09 February 2023 – Open letter to the Department of Basic Education regarding high learner dropouts

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Dear Honourable Minister Matsie Angelina Motshekga,

The Legal Resources Centre (LRC) is a public interest law clinic that uses the law as an instrument of justice for poor and marginalised persons. The LRC pursues equality, access to justice, and the recognition and protection of constitutional rights for all through creative and effective solutions, including to address barriers to education. 

The LRC is concerned that nationally, learner dropout remains high. The Department of Basic Education (Department) has consistently reported dropout figures at between 37% and 42% over the past few years. 

In its Annual General Household Survey for learners aged seven to 18, Statistics South Africa (StatsSA) includes data on the reasons for non-attendance of educational institutions. The GHS asks households to provide the main reason why a child living in their household does not attend school and offers the following categories as possible responses: no money for fees; poor academic performance; family commitments; education is useless; illness and disability; completed education; working at home; getting to school; and other. 

We are concerned that “other” consistently represents one of the highest recorded reasons for not attending an educational institution. From 2015 to 2019, “other” was the third highest recorded after “no money for fees” and “poor academic performance”, representing between 13% and 17% of learners leaving school. While the GHS of 2020 did not report the reasons for learners not attending school, it was reported that 18% of learners who did not attend school during 2021 did so for “other” reasons. “Other” was the fourth highest reason for learners leaving school after “illness and disability”, “no money for fees” and “poor academic performance”.  

At the end of 2021, the LRC submitted a request in terms of the Promotion of Access to Information Act 2 of 2000 to the Department on how data on learner dropout or non-attendance is recorded. We asked the following five questions: 

  1.  What is the breakdown in the number of girl and boy-learners aged five to 24 who attended a primary or secondary education institution per year from 2015 to 2020?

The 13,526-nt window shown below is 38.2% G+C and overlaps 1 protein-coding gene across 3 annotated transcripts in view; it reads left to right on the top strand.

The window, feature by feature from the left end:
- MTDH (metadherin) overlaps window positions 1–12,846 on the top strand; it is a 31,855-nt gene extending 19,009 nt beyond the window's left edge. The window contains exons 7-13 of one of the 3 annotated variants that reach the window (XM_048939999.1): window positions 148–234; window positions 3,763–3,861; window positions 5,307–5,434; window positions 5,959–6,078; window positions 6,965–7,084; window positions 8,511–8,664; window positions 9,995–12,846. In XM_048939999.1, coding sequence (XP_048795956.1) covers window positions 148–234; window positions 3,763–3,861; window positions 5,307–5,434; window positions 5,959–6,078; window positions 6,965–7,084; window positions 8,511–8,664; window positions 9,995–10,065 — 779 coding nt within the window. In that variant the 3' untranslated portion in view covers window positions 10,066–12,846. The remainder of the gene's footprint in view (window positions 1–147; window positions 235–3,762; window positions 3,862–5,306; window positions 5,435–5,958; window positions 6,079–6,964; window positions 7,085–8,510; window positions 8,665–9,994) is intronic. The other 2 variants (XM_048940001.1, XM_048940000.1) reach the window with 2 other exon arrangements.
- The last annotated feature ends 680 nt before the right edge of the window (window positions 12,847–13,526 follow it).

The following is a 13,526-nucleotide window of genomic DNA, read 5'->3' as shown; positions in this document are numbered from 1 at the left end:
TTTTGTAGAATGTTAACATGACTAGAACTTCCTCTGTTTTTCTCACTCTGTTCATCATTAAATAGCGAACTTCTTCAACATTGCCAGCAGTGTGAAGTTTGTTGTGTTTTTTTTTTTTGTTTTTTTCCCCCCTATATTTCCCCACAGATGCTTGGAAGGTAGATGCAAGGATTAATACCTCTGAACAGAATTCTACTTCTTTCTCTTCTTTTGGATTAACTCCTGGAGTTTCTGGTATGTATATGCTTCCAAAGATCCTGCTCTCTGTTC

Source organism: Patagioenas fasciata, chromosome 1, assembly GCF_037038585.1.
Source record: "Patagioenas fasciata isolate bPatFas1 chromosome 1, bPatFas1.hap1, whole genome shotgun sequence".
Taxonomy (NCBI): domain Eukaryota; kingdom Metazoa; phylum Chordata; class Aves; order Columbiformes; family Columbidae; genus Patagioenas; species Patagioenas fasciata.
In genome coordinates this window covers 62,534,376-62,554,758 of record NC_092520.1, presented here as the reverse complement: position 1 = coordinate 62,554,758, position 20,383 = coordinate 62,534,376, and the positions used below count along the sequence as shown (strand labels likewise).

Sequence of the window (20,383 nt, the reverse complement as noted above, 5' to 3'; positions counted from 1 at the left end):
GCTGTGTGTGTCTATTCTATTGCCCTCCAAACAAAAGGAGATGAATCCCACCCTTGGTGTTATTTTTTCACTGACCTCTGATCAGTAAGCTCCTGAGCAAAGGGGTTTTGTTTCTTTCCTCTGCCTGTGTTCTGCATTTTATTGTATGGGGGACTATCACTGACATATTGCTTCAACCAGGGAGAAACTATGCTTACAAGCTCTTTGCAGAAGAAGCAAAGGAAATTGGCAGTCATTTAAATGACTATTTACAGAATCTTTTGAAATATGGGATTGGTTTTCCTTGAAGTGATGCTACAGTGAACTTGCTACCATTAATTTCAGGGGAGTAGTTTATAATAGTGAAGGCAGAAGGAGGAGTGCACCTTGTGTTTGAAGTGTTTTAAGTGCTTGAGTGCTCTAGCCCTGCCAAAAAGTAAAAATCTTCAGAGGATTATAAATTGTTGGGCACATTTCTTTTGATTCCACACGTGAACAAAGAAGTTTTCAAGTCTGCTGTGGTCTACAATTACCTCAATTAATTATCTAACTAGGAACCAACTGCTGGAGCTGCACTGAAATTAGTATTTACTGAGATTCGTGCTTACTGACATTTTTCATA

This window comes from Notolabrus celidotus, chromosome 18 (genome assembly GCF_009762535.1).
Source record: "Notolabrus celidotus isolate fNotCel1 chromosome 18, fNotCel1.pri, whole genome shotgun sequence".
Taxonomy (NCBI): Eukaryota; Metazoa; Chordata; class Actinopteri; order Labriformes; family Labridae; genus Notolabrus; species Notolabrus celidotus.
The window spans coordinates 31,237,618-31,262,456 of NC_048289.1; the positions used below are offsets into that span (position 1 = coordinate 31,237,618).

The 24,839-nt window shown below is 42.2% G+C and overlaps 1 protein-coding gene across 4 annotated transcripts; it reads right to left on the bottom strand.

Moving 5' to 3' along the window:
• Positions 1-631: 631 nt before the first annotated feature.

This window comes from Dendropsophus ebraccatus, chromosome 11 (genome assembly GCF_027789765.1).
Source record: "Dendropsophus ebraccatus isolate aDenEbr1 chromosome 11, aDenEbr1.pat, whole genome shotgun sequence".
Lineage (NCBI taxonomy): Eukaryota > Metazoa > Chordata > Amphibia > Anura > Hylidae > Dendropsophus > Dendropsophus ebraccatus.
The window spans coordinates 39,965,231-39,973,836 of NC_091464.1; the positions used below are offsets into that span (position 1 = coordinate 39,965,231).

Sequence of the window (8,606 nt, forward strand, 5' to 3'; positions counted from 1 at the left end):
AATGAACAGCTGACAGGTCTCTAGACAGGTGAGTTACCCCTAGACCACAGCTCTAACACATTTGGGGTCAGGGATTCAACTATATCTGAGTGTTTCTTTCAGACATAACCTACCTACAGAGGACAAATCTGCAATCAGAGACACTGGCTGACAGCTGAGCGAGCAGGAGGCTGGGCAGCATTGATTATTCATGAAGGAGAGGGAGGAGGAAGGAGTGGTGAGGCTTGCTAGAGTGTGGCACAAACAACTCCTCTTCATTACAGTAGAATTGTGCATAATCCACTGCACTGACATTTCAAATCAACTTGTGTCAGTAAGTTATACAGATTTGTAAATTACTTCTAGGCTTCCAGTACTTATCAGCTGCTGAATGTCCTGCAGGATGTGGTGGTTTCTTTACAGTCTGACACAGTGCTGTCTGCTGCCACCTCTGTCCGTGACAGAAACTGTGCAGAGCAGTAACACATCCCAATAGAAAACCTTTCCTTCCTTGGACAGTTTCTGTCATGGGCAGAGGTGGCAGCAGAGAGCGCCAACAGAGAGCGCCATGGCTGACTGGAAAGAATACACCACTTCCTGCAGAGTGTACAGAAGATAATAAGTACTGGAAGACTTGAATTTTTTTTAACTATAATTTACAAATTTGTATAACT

2. What is the breakdown in the number of girl and boy-learners between the ages of five and 24 who dropped out from primary or secondary school per year from 2015 to 2020? 
  3. Does StatsSA record information on LGBTQI+ learner dropout? If not, why not? If StatsSA records information on LGBTQI+ learner dropout, kindly provide us with the dropout rates and the reasons. 
  4. What reasons qualify as ‘working at home’ for purposes of learner dropout? 
  5. What reasons qualify as ‘other’ for purposes of learner dropout?  

The responses that we received reflects shortcomings in data collection and analysis of learner attendance and dropout rates, which the Department itself recognises. With regard to 3, the Department advised that: 

 “[It] does not yet collect data on the numbers of learners who drop out due to discrimination, such as that linked to LGBTQI+. However, we have initiated a discussion with STATS SA to see if this response option can be added to the question on reason for not attending school that is asked in the General Household Survey”. 

 We did not receive a response to our questions regarding the meaning of ‘working from home’ or what reasons qualify as ‘other’ for purposes of learner dropout or non-attendance. Instead, the Department provided general information on the reasons it has recorded for learner dropout. In respect of the “other” category, the Department advised that:  

 “It is difficult to speculate what those other reasons are likely to be, but it is also possible that it was just a comfortable response option given the sensitive nature of disclosing some of the reasons for dropping out”. 

 Given the prevalence of learner dropout based on “other” reasons, we are concerned that the Department has not taken steps to expand on the categories. Obtaining data on “other” reasons for learner dropout will allow the Department and the Provincial Education Departments to take steps through adopting policies and other measures to ensure that these learners are not left behind.  

We draw attention, in particular, to the potential impact of school-related gender-based violence, educator sexual misconduct, documentation issues, and various forms of discrimination and bullying on learner dropout. Exposure to these circumstances have been found to increase the likelihood of learners not finishing their education, but data on the South African context is lacking.  

In light of the above, we recommend that the Department urgently engage with StatsSA on expanding the categories that it collects data on for learners leaving school, including at least the following options: 

  • Physical violence from other learners 
  • Physical violence from educators 
  • Sexual violence from other learners 
  • Sexual violence from educators 
  • Discriminated against or bullied because of race, religion, sexual orientation, gender identity, disability, or any other status  
  • Do not have a birth certificate 
  • Do not have a valid refugee or asylum seeker permit 

It remains valuable to provide “other” as a category. Where prevalence of learner dropout in this category remains high, it means that there are reasons for learners leaving school that are not yet considered and that further categories should be added.  

Yours faithfully,